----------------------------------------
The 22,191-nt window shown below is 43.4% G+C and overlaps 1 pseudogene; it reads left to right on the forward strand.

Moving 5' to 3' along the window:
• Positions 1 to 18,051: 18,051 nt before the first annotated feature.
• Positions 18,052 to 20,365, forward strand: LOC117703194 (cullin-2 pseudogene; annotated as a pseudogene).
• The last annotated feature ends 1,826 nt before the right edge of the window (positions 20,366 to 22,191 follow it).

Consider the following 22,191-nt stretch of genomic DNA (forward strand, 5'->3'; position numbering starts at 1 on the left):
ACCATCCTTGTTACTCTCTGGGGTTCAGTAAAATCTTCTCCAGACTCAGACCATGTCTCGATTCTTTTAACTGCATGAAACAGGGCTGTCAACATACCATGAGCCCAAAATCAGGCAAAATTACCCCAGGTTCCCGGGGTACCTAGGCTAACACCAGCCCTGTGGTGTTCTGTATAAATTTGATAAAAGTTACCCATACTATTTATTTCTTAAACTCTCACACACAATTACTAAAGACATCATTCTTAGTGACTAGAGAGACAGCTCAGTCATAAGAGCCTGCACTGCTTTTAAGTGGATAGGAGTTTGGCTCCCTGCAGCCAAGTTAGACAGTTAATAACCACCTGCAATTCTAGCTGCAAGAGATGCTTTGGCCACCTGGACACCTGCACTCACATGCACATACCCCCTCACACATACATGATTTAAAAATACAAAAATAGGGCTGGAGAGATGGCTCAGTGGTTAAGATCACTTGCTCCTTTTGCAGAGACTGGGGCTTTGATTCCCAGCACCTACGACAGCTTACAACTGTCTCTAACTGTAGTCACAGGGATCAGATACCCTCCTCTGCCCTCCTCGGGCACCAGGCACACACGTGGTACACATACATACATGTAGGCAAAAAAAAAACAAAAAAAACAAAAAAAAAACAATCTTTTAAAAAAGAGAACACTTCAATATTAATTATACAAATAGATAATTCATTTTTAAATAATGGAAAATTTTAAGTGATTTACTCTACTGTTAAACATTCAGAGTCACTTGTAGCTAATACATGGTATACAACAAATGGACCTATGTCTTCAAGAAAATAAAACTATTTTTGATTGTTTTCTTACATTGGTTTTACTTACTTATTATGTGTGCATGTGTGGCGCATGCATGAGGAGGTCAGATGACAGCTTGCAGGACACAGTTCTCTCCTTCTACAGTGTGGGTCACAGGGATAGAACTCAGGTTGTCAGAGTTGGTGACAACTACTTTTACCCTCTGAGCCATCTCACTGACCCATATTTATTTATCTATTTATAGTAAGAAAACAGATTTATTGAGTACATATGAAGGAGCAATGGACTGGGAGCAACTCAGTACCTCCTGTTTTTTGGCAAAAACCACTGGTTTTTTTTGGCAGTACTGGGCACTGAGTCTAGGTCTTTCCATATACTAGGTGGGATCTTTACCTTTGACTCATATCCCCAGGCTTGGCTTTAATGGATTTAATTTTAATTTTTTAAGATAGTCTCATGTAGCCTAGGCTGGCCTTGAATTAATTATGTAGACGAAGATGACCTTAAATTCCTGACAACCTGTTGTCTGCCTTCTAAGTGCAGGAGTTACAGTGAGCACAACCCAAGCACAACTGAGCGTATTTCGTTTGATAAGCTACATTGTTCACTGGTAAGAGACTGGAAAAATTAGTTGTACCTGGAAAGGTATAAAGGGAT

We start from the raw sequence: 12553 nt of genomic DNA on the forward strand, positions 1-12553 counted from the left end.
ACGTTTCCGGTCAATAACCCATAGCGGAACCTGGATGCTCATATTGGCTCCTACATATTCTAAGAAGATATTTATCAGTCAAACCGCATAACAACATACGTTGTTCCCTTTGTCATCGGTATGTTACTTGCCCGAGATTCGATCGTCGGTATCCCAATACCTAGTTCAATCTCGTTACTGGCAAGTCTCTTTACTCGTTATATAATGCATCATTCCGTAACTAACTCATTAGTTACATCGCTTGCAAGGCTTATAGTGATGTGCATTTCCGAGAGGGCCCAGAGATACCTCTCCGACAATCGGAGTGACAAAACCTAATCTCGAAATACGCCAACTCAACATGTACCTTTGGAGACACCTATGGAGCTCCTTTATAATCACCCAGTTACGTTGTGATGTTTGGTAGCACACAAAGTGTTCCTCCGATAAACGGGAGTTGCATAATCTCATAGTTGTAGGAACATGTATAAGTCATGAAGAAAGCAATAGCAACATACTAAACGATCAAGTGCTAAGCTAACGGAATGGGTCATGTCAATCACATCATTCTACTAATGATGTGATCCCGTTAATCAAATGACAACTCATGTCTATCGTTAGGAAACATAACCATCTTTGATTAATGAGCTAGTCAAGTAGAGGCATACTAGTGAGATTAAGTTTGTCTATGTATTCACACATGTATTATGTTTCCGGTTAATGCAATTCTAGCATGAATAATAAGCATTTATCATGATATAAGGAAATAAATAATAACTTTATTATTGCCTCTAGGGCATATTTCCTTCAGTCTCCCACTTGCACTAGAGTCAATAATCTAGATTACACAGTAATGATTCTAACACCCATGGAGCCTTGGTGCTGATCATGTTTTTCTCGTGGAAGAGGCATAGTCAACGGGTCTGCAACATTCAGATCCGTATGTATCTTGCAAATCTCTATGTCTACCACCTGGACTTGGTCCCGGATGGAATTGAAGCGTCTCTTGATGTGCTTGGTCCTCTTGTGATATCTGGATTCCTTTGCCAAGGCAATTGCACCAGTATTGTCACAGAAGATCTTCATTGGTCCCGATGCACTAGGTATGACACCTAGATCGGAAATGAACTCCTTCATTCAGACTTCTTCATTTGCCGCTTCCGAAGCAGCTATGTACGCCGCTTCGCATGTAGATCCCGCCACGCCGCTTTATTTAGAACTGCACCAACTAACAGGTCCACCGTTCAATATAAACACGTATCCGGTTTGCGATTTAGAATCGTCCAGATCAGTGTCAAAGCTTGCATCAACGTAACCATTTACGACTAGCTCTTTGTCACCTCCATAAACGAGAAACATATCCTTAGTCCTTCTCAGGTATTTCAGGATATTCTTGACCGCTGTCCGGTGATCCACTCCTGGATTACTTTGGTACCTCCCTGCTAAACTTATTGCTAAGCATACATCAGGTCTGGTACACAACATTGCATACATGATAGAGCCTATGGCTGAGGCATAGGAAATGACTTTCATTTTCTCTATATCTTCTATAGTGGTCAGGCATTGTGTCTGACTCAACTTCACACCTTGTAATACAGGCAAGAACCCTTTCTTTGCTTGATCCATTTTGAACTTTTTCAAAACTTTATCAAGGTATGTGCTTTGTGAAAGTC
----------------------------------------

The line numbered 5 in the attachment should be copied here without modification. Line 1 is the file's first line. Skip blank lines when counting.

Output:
• The last annotated feature ends 1,826 nt before the right edge of the window (positions 20,366 to 22,191 follow it).